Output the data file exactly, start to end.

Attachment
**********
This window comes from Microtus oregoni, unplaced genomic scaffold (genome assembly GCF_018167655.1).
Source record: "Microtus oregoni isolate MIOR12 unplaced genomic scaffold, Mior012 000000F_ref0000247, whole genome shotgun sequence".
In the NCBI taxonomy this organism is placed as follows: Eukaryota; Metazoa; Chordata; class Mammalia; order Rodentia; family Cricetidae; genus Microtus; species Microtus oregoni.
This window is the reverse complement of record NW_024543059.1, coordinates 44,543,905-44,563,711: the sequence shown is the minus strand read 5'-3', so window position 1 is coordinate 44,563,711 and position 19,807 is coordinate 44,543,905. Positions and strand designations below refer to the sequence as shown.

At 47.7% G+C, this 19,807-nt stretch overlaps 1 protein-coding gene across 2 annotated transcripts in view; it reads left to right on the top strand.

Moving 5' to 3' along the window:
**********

This window comes from Microtus oregoni, unplaced genomic scaffold (genome assembly GCF_018167655.1).
Source record: "Microtus oregoni isolate MIOR12 unplaced genomic scaffold, Mior012 000000F_ref0000247, whole genome shotgun sequence".
In the NCBI taxonomy this organism is placed as follows: Eukaryota; Metazoa; Chordata; class Mammalia; order Rodentia; family Cricetidae; genus Microtus; species Microtus oregoni.
This window is the reverse complement of record NW_024543059.1, coordinates 44,543,905-44,563,711: the sequence shown is the minus strand read 5'-3', so window position 1 is coordinate 44,563,711 and position 19,807 is coordinate 44,543,905. Positions and strand designations below refer to the sequence as shown.

At 47.7% G+C, this 19,807-nt stretch overlaps 1 protein-coding gene across 2 annotated transcripts in view; it reads left to right on the top strand.

Moving 5' to 3' along the window: